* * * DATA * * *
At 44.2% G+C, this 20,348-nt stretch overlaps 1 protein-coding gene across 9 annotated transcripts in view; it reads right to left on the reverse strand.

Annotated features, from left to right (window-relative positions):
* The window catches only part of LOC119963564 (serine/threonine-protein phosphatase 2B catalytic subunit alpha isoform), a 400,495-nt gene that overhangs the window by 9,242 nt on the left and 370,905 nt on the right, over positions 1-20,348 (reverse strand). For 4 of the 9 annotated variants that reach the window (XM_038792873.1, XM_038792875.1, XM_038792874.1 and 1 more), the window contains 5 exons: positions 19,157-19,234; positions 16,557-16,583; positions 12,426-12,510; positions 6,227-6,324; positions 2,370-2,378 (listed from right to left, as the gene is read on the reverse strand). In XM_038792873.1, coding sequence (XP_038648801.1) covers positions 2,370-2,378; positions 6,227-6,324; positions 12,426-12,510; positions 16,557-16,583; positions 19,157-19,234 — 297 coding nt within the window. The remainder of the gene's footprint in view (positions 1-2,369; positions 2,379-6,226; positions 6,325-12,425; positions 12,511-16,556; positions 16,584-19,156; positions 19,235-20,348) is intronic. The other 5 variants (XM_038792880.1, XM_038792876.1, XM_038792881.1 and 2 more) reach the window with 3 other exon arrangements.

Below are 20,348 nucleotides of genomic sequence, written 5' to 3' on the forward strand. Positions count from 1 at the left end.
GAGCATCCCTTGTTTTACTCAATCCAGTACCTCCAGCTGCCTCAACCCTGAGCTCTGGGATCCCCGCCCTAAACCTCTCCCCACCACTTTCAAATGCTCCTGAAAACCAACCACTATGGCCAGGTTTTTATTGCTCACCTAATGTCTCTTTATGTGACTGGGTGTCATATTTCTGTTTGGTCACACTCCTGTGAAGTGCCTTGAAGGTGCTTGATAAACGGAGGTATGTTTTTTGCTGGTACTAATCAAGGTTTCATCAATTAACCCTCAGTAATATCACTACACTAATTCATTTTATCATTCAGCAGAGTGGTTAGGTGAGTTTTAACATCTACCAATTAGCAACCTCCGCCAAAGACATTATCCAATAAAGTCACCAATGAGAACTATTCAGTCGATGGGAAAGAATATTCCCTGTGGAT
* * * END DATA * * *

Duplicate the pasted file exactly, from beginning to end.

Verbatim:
At 44.2% G+C, this 20,348-nt stretch overlaps 1 protein-coding gene across 9 annotated transcripts in view; it reads right to left on the reverse strand.

Annotated features, from left to right (window-relative positions):
* The window catches only part of LOC119963564 (serine/threonine-protein phosphatase 2B catalytic subunit alpha isoform), a 400,495-nt gene that overhangs the window by 9,242 nt on the left and 370,905 nt on the right, over positions 1-20,348 (reverse strand). For 4 of the 9 annotated variants that reach the window (XM_038792873.1, XM_038792875.1, XM_038792874.1 and 1 more), the window contains 5 exons: positions 19,157-19,234; positions 16,557-16,583; positions 12,426-12,510; positions 6,227-6,324; positions 2,370-2,378 (listed from right to left, as the gene is read on the reverse strand). In XM_038792873.1, coding sequence (XP_038648801.1) covers positions 2,370-2,378; positions 6,227-6,324; positions 12,426-12,510; positions 16,557-16,583; positions 19,157-19,234 — 297 coding nt within the window. The remainder of the gene's footprint in view (positions 1-2,369; positions 2,379-6,226; positions 6,325-12,425; positions 12,511-16,556; positions 16,584-19,156; positions 19,235-20,348) is intronic. The other 5 variants (XM_038792880.1, XM_038792876.1, XM_038792881.1 and 2 more) reach the window with 3 other exon arrangements.

Below are 20,348 nucleotides of genomic sequence, written 5' to 3' on the forward strand. Positions count from 1 at the left end.
GAGCATCCCTTGTTTTACTCAATCCAGTACCTCCAGCTGCCTCAACCCTGAGCTCTGGGATCCCCGCCCTAAACCTCTCCCCACCACTTTCAAATGCTCCTGAAAACCAACCACTATGGCCAGGTTTTTATTGCTCACCTAATGTCTCTTTATGTGACTGGGTGTCATATTTCTGTTTGGTCACACTCCTGTGAAGTGCCTTGAAGGTGCTTGATAAACGGAGGTATGTTTTTTGCTGGTACTAATCAAGGTTTCATCAATTAACCCTCAGTAATATCACTACACTAATTCATTTTATCATTCAGCAGAGTGGTTAGGTGAGTTTTAACATCTACCAATTAGCAACCTCCGCCAAAGACATTATCCAATAAAGTCACCAATGAGAACTATTCAGTCGATGGGAAAGAATATTCCCTGTGGAT